The New European newspaper has just celebrated its first birthday.
It was born from the horror felt by many after the Brexit vote last June; instead of wallowing in self-pity, a small team of people decided to launch a counter-attack with a weekly paper.
They expected it to last a few weeks, months at most, before people’s anger dissipated and made it redundant. It is still going strong.
It was a similar story in Scotland, after the 2014 referendum, when the profound disappointment of the Yes campaign was channeled into a new independence-supporting daily, The National.
With the rage about the lack of an independent Welsh media – newspapers in particular – becoming louder by the day, it is surely worth thinking about how these successful new ventures have come about, and whether there is a lesson to be learned for us here.
What follows is a section that was cut (for space reasons) from my book The Greasy Poll: Diary of a Controversial Election.
24 November 2014
In Scotland, The National newspaper, explicitly supporting independence, makes its debut this morning.
It’s very exciting, not least the idea of launching a newspaper – any newspaper – in the current climate.
Labour bruiser Lord George Foulkes describes it as ‘McPravda’; the party so religiously trumpeted every day by the Mirror and the Daily Record once more demonstrates its wooden lack of irony.
From a Welsh perspective though, it’s hard not to feel raging jealousy.
The swift arrival of The National, riding high on hope and goodwill from far and wide, just throws into painful relief our last attempt at establishing a newspaper in Wales, Y Byd, which finally coughed its last, without ever having gurgled its first, in 2008.
For a sober, painful and revealing comparison of the differing positions of Scotland and Wales, the Tale of Two Newspapers is hard to beat.
Y Byd was yet another Welsh heroic failure. The nobility of its ambition was statuesque.
Brainchild of the mercurial Ned Thomas, a gorgeous imp of a man and a towering force for good in Wales for over half a century, it was to filter the world through Welsh eyes, daily, and in yr hen iaith only.
Its sense of practicality did not quite match the ambition.
Conceived at just the time it became obvious that print newspapers were on a perilous nosedive, Y Byd was to be published daily Monday to Friday, but not at all on Saturday or Sunday, the only days on which newspaper sales were still half-decent.
From its offices in Machynlleth, a growing team of journalists and ancillary staff produced dummy issues that looked good, great in fact, but somehow never quite real.
Launch dates were set, and then set back, as the huge fundraising and subscription effort needed was taking longer than expected. All of the usual suspects dipped into their savings accounts, though it must have been with a slightly heavy heart and a suspicion deep down that they were throwing it away.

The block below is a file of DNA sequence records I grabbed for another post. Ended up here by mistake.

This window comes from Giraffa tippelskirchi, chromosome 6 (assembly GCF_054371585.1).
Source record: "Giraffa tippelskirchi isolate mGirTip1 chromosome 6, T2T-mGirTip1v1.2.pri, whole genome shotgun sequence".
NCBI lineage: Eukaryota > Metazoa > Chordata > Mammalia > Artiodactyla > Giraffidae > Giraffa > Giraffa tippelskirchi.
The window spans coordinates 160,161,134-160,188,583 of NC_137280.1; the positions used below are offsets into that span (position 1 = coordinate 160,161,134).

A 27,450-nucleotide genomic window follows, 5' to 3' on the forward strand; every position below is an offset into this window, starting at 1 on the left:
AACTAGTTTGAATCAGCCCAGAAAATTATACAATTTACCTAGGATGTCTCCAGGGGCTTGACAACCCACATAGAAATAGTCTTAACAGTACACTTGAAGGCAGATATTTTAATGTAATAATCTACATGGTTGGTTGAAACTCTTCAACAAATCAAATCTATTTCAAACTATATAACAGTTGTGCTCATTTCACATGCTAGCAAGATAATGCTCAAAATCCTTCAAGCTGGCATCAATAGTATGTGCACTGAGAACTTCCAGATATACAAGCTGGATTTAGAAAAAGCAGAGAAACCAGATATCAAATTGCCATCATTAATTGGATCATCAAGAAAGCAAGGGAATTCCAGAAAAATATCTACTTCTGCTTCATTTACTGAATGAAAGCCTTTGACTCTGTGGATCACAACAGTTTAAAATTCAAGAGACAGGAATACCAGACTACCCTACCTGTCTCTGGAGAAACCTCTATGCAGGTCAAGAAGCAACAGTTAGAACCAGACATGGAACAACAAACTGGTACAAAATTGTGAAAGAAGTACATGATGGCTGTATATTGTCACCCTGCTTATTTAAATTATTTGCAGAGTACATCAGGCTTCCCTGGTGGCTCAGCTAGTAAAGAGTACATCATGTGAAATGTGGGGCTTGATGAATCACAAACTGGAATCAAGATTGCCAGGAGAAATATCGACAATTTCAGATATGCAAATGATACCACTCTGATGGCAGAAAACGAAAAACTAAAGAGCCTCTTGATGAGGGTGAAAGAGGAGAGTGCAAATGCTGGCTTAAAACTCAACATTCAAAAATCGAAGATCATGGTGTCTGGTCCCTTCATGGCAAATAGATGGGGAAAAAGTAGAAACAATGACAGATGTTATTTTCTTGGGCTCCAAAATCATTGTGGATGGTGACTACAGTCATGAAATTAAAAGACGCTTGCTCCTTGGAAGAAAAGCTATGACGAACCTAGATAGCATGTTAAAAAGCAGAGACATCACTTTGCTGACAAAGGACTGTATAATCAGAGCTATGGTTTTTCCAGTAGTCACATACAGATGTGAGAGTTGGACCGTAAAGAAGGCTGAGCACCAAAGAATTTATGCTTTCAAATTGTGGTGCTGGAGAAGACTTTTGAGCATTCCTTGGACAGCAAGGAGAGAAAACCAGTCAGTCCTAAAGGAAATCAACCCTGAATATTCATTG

Farmers, solicitors, teachers and cyfryngi came up with £300,000, but it never really felt like the miners or quarrymen of yore chipping in their pennies for a library or stiwt. It felt like a disaster waiting to happen.
The project was reliant, with grim inevitability, on public money; by the reckoning of Y Byd, they needed £600,000 per annum.
The usual arguments erupted, and all along wearily familiar lines: on the pro side, that it was nothing less than an essential badge of nationhood and to question it was tantamount to treason; on the anti, that it was a vanity project for the crachach that would consume way more than its fair share of finite resources.
Y Byd provided Plaid Cymru with its first serious test in government, one that many party diehards believe they failed with flying colours.
The One Wales agreement, the Labour-Plaid coalition document hammered out the previous year, had been unequivocal: “We will expand the funding and support for Welsh-medium magazines and newspapers, including the establishment of a Welsh-language daily newspaper.”
Delivery of this commitment fell to Rhodri Glyn Thomas, one of the three Plaid ministers in the new Welsh cabinet. Giving Plaid the culture and Cymraeg portfolio was a smart move by Labour, for it played to the party’s obvious interests, whilst also being the very hottest of political potatoes, especially when the funds are not there to match the aspirations.
When Thomas announced that his total budget for supporting Welsh language newspapers and magazines was a paltry £200,000, it became clear that political will had drained away from Y Byd.
It committed ritual hari-kiri shortly afterwards, leaving an empty office suite, dozens of disgruntled subscribers and a stink that still lingers years later. Yet it never produced so much as one daily edition of the bloody newspaper.
In Wales, we had managed to turn something positive and hopeful into a dead end, sectarian mess.
In Scotland, almost the precise opposite has happened. Independence campaigners’ profound disappointment after the referendum result has been turned outwards, and channelled into getting a pro-indy paper off the ground.
It has happened with remarkable speed, and a great deal of winging it. The focus was always on getting out a newspaper, and this they have now done.
It will be its own promotional material; the signs look good for its natural growth. Top down, versus bottom up.
No contest, but what a contrast.